The wild ride continues for Arista Networks (NYSE:ANET). After surging some 50% higher in the first half of 2019, shares of the cloud networking provider have reversed course and are down 8% on the year as of this writing. As with everything tech hardware related as of late, investors have been digesting effects from the U.S.-China trade war, a slowing global economy, and a breather in new data center construction after several years of fast expansion from the biggest names in the business.

Adding to the pain was a dismal-looking forecast for the final quarter of 2019. As a result, this stock has gone from high-flyer to something resembling a value in quick fashion. The sell-off looks overdone, though, and now could be the time to start eyeing a purchase of this technology leader.

The future matters more than the past

Recent stock declines are masking a business that is actually doing quite well. With three-quarters of 2019 now in the books, Arista is sitting atop another double-digit advance in spite of widespread weakness in new data center buildout among the "cloud titans" -- namely, Microsoft, Amazon, Alphabet, and Facebook.

Through the third quarter, total sales are up 19% compared with 2018 to $1.86 billion. That includes a 30% rise in Arista's service business to $285 million, which includes software and other network management tools it provides after data center construction is complete. Excluding a one-time legal expense last year, operating costs are up only 8.6% this year, leading to a big 31% surge in adjusted earnings per share.  

ANET Chart

Data by YCharts.

As great as the results have been, though, investors haven't been inclined to treat Arista as the high-growth tech play it is. As previously mentioned, various headwinds have conspired against the company; but the latest is the fourth-quarter 2019 outlook. Revenue of $540 to $560 million is expected, good for an 8% year-over-year decline at the midpoint of guidance.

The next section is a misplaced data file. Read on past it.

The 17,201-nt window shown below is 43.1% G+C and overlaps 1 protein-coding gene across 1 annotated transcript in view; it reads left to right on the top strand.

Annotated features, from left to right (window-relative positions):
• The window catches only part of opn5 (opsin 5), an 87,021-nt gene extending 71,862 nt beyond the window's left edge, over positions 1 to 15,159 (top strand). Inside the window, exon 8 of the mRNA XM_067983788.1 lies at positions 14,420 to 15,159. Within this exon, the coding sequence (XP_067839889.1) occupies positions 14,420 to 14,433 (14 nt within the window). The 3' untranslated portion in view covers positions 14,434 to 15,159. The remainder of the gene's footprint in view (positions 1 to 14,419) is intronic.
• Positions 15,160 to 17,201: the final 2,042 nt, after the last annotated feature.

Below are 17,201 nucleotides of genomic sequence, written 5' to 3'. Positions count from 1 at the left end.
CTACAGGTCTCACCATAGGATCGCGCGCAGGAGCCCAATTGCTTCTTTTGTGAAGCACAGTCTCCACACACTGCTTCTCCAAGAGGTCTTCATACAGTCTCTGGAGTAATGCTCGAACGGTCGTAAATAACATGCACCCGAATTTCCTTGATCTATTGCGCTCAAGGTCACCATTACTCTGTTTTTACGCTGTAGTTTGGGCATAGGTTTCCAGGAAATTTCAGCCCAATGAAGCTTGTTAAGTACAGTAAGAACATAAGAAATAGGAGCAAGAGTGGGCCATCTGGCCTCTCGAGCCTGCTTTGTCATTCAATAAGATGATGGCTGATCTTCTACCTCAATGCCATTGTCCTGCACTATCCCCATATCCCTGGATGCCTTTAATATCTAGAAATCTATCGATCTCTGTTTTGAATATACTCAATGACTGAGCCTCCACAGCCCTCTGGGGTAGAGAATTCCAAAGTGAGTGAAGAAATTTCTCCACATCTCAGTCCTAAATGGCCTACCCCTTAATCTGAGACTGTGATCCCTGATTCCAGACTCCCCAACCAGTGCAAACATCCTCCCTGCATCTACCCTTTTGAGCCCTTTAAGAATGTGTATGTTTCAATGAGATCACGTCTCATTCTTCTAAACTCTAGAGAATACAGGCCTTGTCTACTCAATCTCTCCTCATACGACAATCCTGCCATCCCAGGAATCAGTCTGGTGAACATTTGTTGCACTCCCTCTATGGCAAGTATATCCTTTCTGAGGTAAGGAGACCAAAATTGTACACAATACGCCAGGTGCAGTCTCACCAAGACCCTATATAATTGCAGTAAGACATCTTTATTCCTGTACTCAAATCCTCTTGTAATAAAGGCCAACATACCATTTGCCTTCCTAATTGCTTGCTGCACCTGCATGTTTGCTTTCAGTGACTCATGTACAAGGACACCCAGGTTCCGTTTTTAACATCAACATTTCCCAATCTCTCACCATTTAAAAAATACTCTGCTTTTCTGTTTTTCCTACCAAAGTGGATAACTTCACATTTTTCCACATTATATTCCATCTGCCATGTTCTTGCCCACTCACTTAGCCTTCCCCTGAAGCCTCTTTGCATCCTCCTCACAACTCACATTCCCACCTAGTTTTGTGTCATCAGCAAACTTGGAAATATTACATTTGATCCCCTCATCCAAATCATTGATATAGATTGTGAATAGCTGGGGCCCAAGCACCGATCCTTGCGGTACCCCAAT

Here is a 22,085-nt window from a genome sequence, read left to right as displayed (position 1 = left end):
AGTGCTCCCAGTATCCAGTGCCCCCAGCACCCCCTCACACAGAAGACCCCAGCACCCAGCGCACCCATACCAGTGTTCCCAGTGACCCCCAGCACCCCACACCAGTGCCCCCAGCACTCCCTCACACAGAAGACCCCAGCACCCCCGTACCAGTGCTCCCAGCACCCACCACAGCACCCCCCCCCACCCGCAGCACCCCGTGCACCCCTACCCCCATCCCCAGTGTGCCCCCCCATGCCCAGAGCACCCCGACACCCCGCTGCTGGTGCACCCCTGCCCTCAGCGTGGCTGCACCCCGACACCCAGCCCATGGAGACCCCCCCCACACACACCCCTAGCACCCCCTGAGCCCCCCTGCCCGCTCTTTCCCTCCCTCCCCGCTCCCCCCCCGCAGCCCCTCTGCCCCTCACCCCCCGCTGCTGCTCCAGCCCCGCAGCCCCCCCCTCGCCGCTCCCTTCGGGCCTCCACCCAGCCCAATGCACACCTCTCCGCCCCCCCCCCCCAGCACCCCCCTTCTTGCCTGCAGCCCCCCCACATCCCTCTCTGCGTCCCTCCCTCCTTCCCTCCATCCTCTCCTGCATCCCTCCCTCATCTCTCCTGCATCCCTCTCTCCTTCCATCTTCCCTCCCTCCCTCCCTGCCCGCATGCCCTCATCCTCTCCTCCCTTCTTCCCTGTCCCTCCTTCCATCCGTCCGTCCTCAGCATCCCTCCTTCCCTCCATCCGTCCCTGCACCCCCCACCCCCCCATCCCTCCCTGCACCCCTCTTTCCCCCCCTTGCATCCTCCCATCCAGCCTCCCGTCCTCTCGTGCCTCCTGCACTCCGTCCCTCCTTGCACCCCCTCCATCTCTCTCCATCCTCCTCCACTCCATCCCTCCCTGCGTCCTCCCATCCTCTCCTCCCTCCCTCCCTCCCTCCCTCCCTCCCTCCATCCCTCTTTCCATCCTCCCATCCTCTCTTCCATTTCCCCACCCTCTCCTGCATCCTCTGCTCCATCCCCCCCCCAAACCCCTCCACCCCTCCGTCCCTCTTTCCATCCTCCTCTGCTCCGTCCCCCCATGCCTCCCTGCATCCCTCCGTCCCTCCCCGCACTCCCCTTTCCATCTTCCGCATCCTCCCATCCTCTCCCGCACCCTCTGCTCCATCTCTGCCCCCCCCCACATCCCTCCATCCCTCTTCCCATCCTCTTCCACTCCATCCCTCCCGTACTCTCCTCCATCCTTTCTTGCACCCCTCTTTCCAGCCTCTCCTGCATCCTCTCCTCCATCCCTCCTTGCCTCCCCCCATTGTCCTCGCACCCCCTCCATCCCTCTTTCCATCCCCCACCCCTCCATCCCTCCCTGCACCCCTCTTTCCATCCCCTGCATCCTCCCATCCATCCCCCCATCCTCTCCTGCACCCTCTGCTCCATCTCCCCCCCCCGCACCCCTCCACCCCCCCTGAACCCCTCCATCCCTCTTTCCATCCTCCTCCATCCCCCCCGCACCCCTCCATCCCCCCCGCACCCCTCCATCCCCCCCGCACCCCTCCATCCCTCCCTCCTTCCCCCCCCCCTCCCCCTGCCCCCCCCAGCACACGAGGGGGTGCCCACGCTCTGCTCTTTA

While no specific numbers were stated yet, Arista is also forecasting a flat-to-slightly-down year for revenue from its largest cloud customers in 2020. While a pause in spending from Microsoft in the second quarter earlier this year caused some hiccups, a sharp decline in investment from another cloud titan (presumably Facebook this time) is what's accounting for the sluggish initial outlook for the next year. Also affecting guidance is management's expectation that new 400G networking hardware initial deliveries are going to be delayed until the second half of 2020, with mainstream production occurring in 2021 (versus initial deliveries starting during Q4 2019).  

An illustration of a cloud, representing a data center, surrounded by a bank of computers.

Image source: Getty Images.

Nothing great is built in a single year

The news may look glum, but here's the upside: Arista is well diversified, and other areas of the business are performing well. Cloud titans will continue to spend over time as they build out new capabilities and upgrade their technology, and in the meantime a new segment of smaller on-campus data center customers is growing fast. Q3 was the new campus cloud's first full quarter of operation, and CEO Jayshree Ullal said it's already on track for $100 million in annual shipments. Ullal elaborated that half of the on-campus builds came from new customers, a pleasant surprise as most sales were expected to come from existing customers.  

Put simply, the long-term trend toward greater computing needs and increasing internet traffic is still in place. A single year, let alone one quarter, of melancholic numbers isn't going to derail Arista. In the meantime, the beaten-down stock is trading for 20.6 times trailing 12-month earnings, or 17.3 times trailing 12-month free cash flow (money left after cash operating costs and capital expenditures). That compares with a trailing 12-month price-to-earnings ratio of 23.5 for the S&P 500.

If you think Arista is going to get stuck in a long-term downtrend on the top line, it's time to move on. However, if you think the internet and cloud computing will continue to be an important part of the global economy, this small tech company with no debt, a history of delivering double-digit sales and profit growth, and a below-average valuation is a great long-term value. I, for my part, am a buyer of Arista Networks right now.